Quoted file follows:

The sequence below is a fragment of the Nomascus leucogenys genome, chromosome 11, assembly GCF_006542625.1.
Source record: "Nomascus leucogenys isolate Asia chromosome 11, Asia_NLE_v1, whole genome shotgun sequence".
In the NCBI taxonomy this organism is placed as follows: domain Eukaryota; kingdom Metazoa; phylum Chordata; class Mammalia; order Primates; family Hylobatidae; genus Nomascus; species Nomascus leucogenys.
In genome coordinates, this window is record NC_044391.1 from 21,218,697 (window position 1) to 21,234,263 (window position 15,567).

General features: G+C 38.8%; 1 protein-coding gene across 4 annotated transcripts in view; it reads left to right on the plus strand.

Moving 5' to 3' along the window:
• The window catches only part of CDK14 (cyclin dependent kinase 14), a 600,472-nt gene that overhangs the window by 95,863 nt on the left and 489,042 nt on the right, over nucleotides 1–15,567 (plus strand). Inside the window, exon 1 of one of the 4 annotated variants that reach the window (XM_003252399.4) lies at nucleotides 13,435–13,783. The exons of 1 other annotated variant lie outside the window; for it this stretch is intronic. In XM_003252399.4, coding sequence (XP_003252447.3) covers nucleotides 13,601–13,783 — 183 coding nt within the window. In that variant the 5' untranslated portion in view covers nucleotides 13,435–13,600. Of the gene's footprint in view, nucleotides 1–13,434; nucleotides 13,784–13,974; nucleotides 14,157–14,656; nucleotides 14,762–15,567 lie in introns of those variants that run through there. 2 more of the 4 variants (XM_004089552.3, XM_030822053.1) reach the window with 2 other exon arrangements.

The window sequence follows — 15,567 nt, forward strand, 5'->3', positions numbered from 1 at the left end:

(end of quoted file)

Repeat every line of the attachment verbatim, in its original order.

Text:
The sequence below is a fragment of the Nomascus leucogenys genome, chromosome 11, assembly GCF_006542625.1.
Source record: "Nomascus leucogenys isolate Asia chromosome 11, Asia_NLE_v1, whole genome shotgun sequence".
In the NCBI taxonomy this organism is placed as follows: domain Eukaryota; kingdom Metazoa; phylum Chordata; class Mammalia; order Primates; family Hylobatidae; genus Nomascus; species Nomascus leucogenys.
In genome coordinates, this window is record NC_044391.1 from 21,218,697 (window position 1) to 21,234,263 (window position 15,567).

General features: G+C 38.8%; 1 protein-coding gene across 4 annotated transcripts in view; it reads left to right on the plus strand.

Moving 5' to 3' along the window:
• The window catches only part of CDK14 (cyclin dependent kinase 14), a 600,472-nt gene that overhangs the window by 95,863 nt on the left and 489,042 nt on the right, over nucleotides 1–15,567 (plus strand). Inside the window, exon 1 of one of the 4 annotated variants that reach the window (XM_003252399.4) lies at nucleotides 13,435–13,783. The exons of 1 other annotated variant lie outside the window; for it this stretch is intronic. In XM_003252399.4, coding sequence (XP_003252447.3) covers nucleotides 13,601–13,783 — 183 coding nt within the window. In that variant the 5' untranslated portion in view covers nucleotides 13,435–13,600. Of the gene's footprint in view, nucleotides 1–13,434; nucleotides 13,784–13,974; nucleotides 14,157–14,656; nucleotides 14,762–15,567 lie in introns of those variants that run through there. 2 more of the 4 variants (XM_004089552.3, XM_030822053.1) reach the window with 2 other exon arrangements.

The window sequence follows — 15,567 nt, forward strand, 5'->3', positions numbered from 1 at the left end: